When The Young in Heart (1938) showed up on the list of January titles for the Hendersonville Film Society, I not only realized I hadn’t seen it, I’d never heard of it—something that seemed unlikely from that year and with that cast. So I was interested to see it and fill in the gap. What I found was a pleasant little romantic comedy with a cast that was a little too good for it—which might explain its relative obscurity. It just seems like it ought to be better than it is, but it certainly isn’t bad. Story-wise, it’s a slightly screwball comedy about an impoverished family of fortune hunters who fall in with an apparently rich old lady (Minnie Dupree), who they set out to fleece. The results are predictable, but entertaining in a minor key.
While there’s nothing particularly noteworthy about the film itself—apart from the fact that stars Janet Gaynor and Douglas Fairbanks Jr. are brother and sister rather than the romantic leads—the fact that Gaynor retired from movies immediately afterward is at least interesting. Granted Gaynor’s career had gone from stratospheric heights in the late silent era with pictures like 7th Heaven (1926), Sunrise (1927), Street Angel (1928) and 4 Devils (1928) to a kind of stock ingenue in the early sound era. In between State Fair (1933) and A Star Is Born (1937), she was stuck in a series of unremarkable vehicles. A Star Is Born looked like a revitalization of her career, but all it resulted in was Three Loves Has Nancy (1938) and The Young in Heart—more undistinguished vehicles. It wasn’t hard to see that this was going nowhere. She seemed from another era. It’s hard to blame her for bailing.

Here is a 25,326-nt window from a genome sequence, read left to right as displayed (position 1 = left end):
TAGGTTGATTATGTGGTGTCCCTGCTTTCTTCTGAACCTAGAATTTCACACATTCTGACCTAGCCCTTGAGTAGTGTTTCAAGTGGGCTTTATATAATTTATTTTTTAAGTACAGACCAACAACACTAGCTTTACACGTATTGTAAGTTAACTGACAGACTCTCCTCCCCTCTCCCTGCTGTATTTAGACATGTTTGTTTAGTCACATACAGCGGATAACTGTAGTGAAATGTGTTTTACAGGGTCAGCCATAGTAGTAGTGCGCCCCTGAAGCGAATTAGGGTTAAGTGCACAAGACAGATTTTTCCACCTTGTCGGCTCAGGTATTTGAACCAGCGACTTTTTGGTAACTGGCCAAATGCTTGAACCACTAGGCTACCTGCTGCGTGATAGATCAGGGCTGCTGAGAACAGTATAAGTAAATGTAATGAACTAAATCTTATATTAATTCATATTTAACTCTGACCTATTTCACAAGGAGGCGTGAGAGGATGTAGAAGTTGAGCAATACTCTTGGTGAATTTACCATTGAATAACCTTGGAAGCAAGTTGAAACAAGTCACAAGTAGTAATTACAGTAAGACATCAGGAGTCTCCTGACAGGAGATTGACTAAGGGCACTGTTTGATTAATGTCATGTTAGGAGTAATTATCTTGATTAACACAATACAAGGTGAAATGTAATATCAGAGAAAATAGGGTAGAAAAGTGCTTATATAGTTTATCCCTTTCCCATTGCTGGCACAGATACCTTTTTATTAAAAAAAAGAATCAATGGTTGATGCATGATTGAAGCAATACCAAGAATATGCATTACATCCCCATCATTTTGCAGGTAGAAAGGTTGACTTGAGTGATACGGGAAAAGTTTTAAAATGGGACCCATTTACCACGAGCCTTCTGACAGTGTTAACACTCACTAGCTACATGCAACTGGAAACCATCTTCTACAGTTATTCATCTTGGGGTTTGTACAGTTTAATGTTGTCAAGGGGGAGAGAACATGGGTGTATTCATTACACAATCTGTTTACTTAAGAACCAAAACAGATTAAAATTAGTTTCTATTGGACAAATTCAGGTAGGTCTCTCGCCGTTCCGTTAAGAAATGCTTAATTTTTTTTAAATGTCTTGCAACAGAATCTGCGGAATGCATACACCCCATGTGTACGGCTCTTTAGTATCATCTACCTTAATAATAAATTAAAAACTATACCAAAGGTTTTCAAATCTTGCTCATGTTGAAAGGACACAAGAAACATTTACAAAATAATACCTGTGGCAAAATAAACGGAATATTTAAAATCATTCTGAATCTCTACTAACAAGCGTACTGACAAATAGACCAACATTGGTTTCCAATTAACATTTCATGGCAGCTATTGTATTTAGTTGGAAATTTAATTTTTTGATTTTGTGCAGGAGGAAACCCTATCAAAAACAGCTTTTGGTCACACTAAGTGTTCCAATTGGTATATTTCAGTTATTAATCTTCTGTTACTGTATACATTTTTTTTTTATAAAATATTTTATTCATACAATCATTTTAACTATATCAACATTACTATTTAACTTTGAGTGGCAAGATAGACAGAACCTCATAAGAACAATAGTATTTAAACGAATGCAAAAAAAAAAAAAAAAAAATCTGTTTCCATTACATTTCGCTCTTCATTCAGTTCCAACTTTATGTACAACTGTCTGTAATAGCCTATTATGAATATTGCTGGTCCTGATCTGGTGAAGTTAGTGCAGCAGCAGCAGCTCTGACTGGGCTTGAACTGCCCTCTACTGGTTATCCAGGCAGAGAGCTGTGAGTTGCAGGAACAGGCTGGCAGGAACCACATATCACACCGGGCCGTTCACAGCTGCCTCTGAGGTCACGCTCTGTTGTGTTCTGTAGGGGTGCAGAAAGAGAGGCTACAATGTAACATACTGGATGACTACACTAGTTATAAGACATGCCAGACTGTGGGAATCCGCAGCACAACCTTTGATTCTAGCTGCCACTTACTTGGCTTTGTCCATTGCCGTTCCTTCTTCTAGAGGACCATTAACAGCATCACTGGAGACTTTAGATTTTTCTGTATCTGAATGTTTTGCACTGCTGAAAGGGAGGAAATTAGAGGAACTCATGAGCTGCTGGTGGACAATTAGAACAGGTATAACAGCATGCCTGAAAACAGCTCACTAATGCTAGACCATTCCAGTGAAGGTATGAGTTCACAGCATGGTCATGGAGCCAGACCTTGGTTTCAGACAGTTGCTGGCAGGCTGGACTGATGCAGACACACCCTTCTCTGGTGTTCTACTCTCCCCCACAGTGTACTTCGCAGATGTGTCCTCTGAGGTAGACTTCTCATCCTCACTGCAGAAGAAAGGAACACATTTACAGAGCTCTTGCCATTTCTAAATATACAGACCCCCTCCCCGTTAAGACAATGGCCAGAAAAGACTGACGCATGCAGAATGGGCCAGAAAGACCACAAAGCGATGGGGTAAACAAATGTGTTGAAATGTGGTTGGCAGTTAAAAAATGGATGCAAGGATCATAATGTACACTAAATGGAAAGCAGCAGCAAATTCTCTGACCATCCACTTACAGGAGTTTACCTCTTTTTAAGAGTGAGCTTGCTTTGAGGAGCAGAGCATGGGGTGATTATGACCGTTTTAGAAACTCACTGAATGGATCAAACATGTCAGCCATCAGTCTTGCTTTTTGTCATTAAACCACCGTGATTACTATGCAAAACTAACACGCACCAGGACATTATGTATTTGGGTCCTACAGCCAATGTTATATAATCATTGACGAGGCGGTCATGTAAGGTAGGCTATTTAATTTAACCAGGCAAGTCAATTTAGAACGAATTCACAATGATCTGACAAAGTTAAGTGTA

Looked at today, however, films like The Young in Heart take on a certain nostalgia. There’s a good-heartedness to them that we don’t see very often today—nor do we see this much A-list talent rescuing what is little more than a glorified B picture to solid entertainment. As a curious aside, this film marks the second film of 1938 to reference the “flying wombat.” In The Big Broadcast of 1938, W.C. Fields had claimed to have had “a difficult time killing a rather stubborn flying wombat” on a golf course. Here the Flying Wombat is the name of a sports sedan (and it still looks pretty impressive) that Roland Young becomes a salesman for. The real question is did anyone have a clue what a wombat is?